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BLOG: How temperature affects concussion recovery

Dietrich
W. Dalton Dietrich III

by W. Dalton Dietrich III, PhD

I’ve been researching the role of mild hypothermia and hyperthermia on health outcomes for more than 35 years. What the basic and more recent clinical science tells us very clearly is that small variations in brain temperature can impact many secondary pathophysiological events that influence the early and long-term consequences of brain and spinal cord injury.

Strenuous exercise such as cycling or running can potentially raise the body’s core from its normal temperature around 37°C to a state of mild hyperthermia (about 39°C to 40°C, or similar to a mild/moderate fever). The brain heats up, too, and may be warmer than the rest of the body.

Using jugular vein temperature as a surrogate marker for brain temperature, studies have shown that the brain can still significantly be hyperthermic a full hour after ceasing extensive periods of exercise.

This is important because we have clinical evidence documenting the detrimental effects of elevated temperature levels on recovery after moderate to severe traumatic brain injury (TBI). The National Institutes of Health and Department of Defense have been interested in this research, because it means that civilians or soldiers who sustain a brain injury during active periods of strenuous activities in a hot climate might be susceptible to a slower recovery or more damage.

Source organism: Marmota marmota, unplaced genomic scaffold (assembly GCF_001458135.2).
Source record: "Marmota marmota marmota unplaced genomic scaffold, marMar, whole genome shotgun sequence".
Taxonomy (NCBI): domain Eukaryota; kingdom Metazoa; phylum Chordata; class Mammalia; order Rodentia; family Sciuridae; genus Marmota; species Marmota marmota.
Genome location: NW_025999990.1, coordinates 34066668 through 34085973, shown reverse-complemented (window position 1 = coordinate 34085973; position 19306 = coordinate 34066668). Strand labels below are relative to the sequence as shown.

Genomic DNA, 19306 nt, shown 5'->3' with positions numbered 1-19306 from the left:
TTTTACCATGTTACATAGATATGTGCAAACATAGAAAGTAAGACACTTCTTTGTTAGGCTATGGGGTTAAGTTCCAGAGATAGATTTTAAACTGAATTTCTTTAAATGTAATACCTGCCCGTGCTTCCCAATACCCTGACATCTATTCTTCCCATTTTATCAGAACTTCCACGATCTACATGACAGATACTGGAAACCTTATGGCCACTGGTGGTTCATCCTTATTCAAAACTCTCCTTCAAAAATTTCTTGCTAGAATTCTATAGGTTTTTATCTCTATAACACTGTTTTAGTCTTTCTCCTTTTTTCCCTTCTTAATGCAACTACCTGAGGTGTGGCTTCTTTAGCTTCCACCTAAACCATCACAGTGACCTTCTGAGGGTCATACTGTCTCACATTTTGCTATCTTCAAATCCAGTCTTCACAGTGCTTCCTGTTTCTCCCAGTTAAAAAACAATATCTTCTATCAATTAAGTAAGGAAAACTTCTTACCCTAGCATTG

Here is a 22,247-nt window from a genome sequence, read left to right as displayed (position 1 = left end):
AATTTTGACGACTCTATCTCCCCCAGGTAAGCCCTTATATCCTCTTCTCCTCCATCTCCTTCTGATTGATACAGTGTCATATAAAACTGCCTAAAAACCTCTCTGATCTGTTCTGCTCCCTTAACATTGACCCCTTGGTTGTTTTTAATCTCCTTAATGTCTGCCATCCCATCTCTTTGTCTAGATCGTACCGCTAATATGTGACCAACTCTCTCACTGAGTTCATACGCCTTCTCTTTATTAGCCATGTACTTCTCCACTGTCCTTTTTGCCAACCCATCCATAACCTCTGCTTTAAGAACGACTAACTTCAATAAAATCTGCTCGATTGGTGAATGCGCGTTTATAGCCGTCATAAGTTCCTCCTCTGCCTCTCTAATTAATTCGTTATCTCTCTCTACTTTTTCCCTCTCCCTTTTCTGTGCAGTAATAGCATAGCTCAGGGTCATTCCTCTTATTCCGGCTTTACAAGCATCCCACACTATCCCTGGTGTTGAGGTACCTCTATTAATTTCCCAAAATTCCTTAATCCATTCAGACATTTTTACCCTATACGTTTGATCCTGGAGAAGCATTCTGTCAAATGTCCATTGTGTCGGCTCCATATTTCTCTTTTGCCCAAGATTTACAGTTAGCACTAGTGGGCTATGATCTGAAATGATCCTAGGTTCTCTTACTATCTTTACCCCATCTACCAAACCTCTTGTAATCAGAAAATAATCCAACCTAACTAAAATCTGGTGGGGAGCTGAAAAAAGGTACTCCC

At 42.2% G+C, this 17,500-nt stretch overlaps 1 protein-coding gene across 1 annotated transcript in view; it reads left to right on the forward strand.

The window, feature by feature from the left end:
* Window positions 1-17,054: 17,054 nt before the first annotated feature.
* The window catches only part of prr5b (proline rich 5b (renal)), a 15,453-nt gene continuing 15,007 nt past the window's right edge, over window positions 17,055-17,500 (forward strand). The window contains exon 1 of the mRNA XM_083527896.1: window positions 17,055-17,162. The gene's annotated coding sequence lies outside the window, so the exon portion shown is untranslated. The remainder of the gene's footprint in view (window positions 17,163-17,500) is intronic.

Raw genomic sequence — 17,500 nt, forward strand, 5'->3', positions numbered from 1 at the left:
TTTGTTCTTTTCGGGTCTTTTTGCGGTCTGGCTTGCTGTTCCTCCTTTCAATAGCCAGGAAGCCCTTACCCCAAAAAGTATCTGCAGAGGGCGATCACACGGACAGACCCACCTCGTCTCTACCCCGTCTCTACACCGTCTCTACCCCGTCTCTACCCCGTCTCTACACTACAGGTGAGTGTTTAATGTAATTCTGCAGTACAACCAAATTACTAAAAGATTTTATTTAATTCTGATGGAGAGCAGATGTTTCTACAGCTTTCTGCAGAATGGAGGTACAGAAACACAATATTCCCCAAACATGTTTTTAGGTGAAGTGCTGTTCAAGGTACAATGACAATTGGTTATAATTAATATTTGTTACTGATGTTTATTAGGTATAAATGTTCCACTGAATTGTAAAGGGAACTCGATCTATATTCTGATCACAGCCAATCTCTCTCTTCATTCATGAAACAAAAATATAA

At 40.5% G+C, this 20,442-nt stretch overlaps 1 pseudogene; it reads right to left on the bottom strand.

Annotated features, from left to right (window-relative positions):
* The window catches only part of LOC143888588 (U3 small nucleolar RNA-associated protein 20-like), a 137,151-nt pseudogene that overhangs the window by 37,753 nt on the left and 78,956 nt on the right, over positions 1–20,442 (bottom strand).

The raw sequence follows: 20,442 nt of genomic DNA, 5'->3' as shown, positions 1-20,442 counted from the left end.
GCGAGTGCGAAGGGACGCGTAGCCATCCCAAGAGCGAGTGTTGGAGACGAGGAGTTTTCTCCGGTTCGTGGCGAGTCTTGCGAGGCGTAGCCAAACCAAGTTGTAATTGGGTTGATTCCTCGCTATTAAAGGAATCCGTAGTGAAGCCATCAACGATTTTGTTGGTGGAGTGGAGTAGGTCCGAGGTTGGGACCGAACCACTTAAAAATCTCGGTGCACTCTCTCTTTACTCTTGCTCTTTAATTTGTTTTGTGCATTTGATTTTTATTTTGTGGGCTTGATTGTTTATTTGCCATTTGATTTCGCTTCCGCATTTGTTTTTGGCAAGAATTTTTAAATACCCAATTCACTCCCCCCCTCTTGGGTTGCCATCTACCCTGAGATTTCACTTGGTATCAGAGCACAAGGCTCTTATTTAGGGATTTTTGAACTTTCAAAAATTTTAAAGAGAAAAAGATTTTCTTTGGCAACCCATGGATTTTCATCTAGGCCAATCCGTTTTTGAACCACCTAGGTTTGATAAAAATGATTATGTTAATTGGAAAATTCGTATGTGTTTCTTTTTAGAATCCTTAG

Recent preclinical research suggests that mild hyperthermia may also affect recovery from a concussion, or mild traumatic brain injury (mTBI). In a published study (Sakurai et al.), rats with normal temperature and those whose brain temperature had been raised to 39°C were subjected to a simulated mTBI. The rats with hyperthermia were more likely to have long-term cognitive problems and showed more neuropathological changes in the brain than the rats with normal temperature.

Do humans and rats react the same way to hyperthermia? We don’t know yet, but it seems reasonable to expect they would. The hippocampus, a region of the brain involved in learning and memory, has many similar functions in rats and humans, and learning and memory are both highly vulnerable to mTBI. Current studies in the laboratory are also examining the effects of brain temperature on other systems commonly affected by concussion, including vestibular function.